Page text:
Culture Shock: Junk Food Yogurt

Posted in Dairy Foods

Yogurt is hands down one of the most popular health food items found in grocery stores. Each year, Americans plunk down well over $100 million dollars to spoon up more than 200,000,000 pounds of yogurt! Such staggering popularity triggers fierce competition among yogurt makers.

Normally, we think competition is good. But sadly, some of the major players in the yogurt industry are doing their best to turn this super health food into mere junk food – all in the name of increased sales and shelf space!

Buyer beware! Some manufacturers will do ANYTHING to get your attention…

Case in Point:

Breyers YoCrunch Cookies n’ Cream Yogurt

In our opinion, this manufacturer sank to a new low when they introduced their YoCrunch line of yogurts that include chunks of Oreo® cookies, M&Ms® MINIs ®, Nestle Crunch®, Reese’s Mini Pieces® or Butterfinger ® bars. After a little research, our excited “yum” turned into a distrusting “hmmmm.”

According to the Web site, “YoCrunch now takes the guilt out of a little sweet indulgence. We make it easy to have fun and eat a healthy snack too! Go ahead. Enjoy a smooth and crunchy healthy snack. You deserve it!”

We deserve it… oh, really? We think the world deserves a truly healthy yogurt – one with plenty of great taste and no junk ingredients. But hey, that’s just us.

Decoding the Fine Print

It doesn’t take a PSHFC (Practitioner in the Science of Healthy Food Choices) to figure out right off the bat that any “health food” with Cookies n’ Cream in the name is going to qualify for Healthy Food Imposter status.

Being the good food sleuths that we are, we did our homework anyway. We started out by reading the fine print on the ingredients label. This is where we usually find most of the clues needed to determine if a product is healthy.

Here’s what we found. In addition to the junk found in the Oreos (processed white flour, high fructose corn syrup, and artificial flavors), we also found unnecessary additives and preservatives (modified food starch and potassium sorbate) that are used as fillers in some yogurt products. Fillers mean you’re getting less of the good stuff. So, even without Oreo bits, this variety of yogurt doesn’t make the grade.

Since we like to be thorough and give all products the benefit of the doubt, we proceeded with our customary second step: we reviewed the Nutrition Facts label. Here, we found a substantial boost in calories and fat over other leading brands of yogurt – the brands that use real fruit and only a little added sugar to boost taste.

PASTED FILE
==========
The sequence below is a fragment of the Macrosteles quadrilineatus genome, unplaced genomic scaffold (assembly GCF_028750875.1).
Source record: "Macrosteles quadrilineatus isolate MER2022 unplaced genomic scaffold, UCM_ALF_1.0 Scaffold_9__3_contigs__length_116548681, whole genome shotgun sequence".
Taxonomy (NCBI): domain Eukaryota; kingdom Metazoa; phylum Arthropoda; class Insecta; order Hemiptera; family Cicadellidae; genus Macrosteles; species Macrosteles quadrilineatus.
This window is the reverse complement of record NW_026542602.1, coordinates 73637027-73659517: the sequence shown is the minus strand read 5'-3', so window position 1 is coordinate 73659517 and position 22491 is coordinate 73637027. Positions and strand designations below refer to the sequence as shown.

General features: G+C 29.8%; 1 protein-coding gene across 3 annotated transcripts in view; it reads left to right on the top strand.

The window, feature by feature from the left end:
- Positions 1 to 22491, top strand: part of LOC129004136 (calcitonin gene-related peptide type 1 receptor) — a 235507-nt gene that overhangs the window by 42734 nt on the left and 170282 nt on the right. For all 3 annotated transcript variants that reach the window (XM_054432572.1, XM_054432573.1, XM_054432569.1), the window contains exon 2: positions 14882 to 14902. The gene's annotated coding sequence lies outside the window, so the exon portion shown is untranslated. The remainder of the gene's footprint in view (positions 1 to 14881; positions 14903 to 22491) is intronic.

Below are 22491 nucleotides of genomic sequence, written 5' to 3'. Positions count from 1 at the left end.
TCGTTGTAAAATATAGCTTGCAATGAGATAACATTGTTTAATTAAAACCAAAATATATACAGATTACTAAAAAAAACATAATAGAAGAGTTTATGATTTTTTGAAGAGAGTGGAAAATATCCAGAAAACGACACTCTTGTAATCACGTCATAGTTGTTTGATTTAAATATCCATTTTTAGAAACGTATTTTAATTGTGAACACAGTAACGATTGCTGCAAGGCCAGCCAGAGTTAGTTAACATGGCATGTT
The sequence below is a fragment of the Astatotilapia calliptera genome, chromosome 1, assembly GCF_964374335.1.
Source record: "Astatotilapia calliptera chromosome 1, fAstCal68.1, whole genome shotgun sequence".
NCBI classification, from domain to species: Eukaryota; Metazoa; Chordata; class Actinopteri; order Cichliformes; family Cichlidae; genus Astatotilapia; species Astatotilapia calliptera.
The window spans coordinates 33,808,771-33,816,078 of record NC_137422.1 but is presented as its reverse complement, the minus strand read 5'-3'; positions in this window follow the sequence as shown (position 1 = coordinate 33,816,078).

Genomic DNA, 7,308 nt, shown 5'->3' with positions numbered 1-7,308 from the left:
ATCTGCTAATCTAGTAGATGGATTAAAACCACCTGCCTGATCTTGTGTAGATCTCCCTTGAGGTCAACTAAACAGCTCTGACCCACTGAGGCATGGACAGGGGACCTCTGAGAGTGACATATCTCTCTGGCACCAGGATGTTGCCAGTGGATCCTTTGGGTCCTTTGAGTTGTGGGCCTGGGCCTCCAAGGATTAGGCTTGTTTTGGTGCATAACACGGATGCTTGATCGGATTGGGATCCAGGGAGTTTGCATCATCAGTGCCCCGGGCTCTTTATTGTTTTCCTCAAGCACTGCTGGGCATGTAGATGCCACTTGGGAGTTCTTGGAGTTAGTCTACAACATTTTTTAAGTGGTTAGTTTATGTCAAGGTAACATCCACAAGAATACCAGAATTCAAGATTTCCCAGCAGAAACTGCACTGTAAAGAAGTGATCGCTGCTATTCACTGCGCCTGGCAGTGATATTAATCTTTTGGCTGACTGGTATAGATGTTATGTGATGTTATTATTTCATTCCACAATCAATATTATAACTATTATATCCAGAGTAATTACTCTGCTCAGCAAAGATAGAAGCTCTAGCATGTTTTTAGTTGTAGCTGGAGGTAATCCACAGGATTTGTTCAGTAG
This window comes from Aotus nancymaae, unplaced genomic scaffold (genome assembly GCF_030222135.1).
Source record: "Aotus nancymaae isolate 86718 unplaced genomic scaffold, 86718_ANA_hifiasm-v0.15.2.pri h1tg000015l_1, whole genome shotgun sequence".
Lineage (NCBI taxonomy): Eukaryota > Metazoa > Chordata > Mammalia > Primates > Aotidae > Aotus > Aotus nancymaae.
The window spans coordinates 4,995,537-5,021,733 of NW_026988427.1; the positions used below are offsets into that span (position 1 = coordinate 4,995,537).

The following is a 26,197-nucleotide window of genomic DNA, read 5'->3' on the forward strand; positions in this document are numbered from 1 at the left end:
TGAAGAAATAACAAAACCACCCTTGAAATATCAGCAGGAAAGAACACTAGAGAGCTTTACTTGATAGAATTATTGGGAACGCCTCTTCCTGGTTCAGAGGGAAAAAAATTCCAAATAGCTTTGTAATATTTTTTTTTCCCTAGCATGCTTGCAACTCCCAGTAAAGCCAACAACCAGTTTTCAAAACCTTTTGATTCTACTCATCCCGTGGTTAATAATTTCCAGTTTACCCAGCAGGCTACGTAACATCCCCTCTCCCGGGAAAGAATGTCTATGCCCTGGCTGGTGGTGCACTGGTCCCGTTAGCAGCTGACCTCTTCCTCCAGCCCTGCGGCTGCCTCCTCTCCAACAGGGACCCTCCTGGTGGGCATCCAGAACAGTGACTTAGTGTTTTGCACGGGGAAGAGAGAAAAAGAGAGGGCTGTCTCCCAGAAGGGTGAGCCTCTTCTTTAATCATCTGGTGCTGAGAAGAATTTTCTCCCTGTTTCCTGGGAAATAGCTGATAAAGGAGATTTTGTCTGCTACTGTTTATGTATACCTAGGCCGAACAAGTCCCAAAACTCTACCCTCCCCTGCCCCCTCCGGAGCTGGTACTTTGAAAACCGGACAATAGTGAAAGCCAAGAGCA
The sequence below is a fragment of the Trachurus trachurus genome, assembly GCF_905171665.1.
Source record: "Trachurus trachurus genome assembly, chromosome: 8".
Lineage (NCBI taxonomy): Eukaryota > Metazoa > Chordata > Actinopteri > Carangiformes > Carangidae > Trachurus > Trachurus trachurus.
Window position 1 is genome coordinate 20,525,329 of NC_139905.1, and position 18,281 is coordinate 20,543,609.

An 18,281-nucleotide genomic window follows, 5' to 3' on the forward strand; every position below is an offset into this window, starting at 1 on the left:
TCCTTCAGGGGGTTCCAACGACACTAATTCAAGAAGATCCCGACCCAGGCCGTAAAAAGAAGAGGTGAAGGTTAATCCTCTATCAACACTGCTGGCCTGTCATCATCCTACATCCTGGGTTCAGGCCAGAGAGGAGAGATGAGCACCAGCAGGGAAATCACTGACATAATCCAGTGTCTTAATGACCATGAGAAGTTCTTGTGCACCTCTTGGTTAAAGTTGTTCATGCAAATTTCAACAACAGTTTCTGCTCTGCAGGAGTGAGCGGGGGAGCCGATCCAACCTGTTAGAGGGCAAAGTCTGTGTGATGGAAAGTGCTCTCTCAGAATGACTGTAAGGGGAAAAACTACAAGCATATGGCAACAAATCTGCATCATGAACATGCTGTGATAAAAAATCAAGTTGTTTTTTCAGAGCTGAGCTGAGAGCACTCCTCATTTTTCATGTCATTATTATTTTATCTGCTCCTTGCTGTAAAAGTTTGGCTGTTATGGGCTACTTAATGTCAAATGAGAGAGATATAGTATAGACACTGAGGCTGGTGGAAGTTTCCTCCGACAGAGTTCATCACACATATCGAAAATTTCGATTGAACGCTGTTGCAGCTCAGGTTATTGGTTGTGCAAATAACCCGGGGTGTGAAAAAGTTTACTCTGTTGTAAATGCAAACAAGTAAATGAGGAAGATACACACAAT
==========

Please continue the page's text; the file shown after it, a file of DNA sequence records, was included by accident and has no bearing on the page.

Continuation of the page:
It’s official: Breyers YoCrunch Cookies n’ Cream Yogurt is a Healthy Food Imposter!

Let’s Review

Let’s take a moment to digest the smooth marketing tactics used by this leading yogurt manufacturer. For starters, they took a subpar yogurt and coupled it with junk food (Oreos). They hiked the price, calories, saturated fat, and chemical additives, and lowered the overall nutritional value. Brilliant or diabolical? Guess that depends on whether it’s better health or bigger profits you’re after!

Still on the fence? Here’s another scoop from our friends at Breyers. Later this year they will roll out their “light” version of YoCrunch Light Cookies n’ Cream Yogurt. This variety still uses the Oreos as the draw to get your attention. Only now they replace the natural sugar with a pair of artificial sweeteners. Folks, they’re simply trading one not-so-great ingredient with two harmful ones.

The new lighter version does have fewer calories and less fat than the regular version because they use nonfat yogurt. But, in our book, no amount of artificial sweeteners can sugarcoat the fact that this yogurt is still junk food.

Watch for our BestBrands e-newsletter next week – which will give you the complete lowdown on how to choose the truly healthiest brands of yogurts! We’ll serve up the brands without junk ingredients or added junk food.

Remember, when you’re armed with a little eBrandAid know-how, you’re in control at the grocery store.

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In Our Opinion: The information contained in the eBrandAid e-newsletters is strictly based on the opinions of the eBrand Doctors. We have created a set of guidelines that we believe will help shoppers to better understand and decode food labels on products found in most grocery stores. Our mission is to help shoppers find the healthier brands that have the least amount of chemicals and other junk ingredients.

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